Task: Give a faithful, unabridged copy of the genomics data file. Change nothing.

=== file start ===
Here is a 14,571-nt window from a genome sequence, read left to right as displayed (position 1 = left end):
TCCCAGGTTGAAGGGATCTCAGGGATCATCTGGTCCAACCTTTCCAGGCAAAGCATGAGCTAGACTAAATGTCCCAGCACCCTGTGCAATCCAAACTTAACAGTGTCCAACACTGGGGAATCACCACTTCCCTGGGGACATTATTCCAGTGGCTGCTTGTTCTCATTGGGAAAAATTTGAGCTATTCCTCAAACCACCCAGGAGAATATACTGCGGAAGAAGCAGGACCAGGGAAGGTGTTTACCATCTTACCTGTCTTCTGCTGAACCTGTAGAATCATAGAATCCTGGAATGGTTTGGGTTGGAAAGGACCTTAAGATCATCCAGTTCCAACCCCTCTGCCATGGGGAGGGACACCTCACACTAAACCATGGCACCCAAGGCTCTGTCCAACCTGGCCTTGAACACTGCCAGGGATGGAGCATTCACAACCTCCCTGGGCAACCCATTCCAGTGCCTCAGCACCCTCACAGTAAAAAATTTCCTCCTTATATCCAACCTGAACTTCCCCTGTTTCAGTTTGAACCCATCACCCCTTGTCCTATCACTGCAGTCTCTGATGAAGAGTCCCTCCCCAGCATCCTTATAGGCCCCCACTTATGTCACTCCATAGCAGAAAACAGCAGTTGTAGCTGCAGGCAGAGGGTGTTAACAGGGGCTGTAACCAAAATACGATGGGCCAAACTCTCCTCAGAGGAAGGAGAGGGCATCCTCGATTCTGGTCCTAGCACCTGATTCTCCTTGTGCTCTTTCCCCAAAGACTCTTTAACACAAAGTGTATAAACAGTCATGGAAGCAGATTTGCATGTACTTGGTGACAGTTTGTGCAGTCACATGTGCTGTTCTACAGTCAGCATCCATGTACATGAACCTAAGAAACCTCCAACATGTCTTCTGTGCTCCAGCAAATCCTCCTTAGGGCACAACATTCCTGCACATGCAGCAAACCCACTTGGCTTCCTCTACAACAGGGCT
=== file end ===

Here is a 14,571-nt window from a genome sequence, read left to right as displayed (position 1 = left end):
TCCCAGGTTGAAGGGATCTCAGGGATCATCTGGTCCAACCTTTCCAGGCAAAGCATGAGCTAGACTAAATGTCCCAGCACCCTGTGCAATCCAAACTTAACAGTGTCCAACACTGGGGAATCACCACTTCCCTGGGGACATTATTCCAGTGGCTGCTTGTTCTCATTGGGAAAAATTTGAGCTATTCCTCAAACCACCCAGGAGAATATACTGCGGAAGAAGCAGGACCAGGGAAGGTGTTTACCATCTTACCTGTCTTCTGCTGAACCTGTAGAATCATAGAATCCTGGAATGGTTTGGGTTGGAAAGGACCTTAAGATCATCCAGTTCCAACCCCTCTGCCATGGGGAGGGACACCTCACACTAAACCATGGCACCCAAGGCTCTGTCCAACCTGGCCTTGAACACTGCCAGGGATGGAGCATTCACAACCTCCCTGGGCAACCCATTCCAGTGCCTCAGCACCCTCACAGTAAAAAATTTCCTCCTTATATCCAACCTGAACTTCCCCTGTTTCAGTTTGAACCCATCACCCCTTGTCCTATCACTGCAGTCTCTGATGAAGAGTCCCTCCCCAGCATCCTTATAGGCCCCCACTTATGTCACTCCATAGCAGAAAACAGCAGTTGTAGCTGCAGGCAGAGGGTGTTAACAGGGGCTGTAACCAAAATACGATGGGCCAAACTCTCCTCAGAGGAAGGAGAGGGCATCCTCGATTCTGGTCCTAGCACCTGATTCTCCTTGTGCTCTTTCCCCAAAGACTCTTTAACACAAAGTGTATAAACAGTCATGGAAGCAGATTTGCATGTACTTGGTGACAGTTTGTGCAGTCACATGTGCTGTTCTACAGTCAGCATCCATGTACATGAACCTAAGAAACCTCCAACATGTCTTCTGTGCTCCAGCAAATCCTCCTTAGGGCACAACATTCCTGCACATGCAGCAAACCCACTTGGCTTCCTCTACAACAGGGCT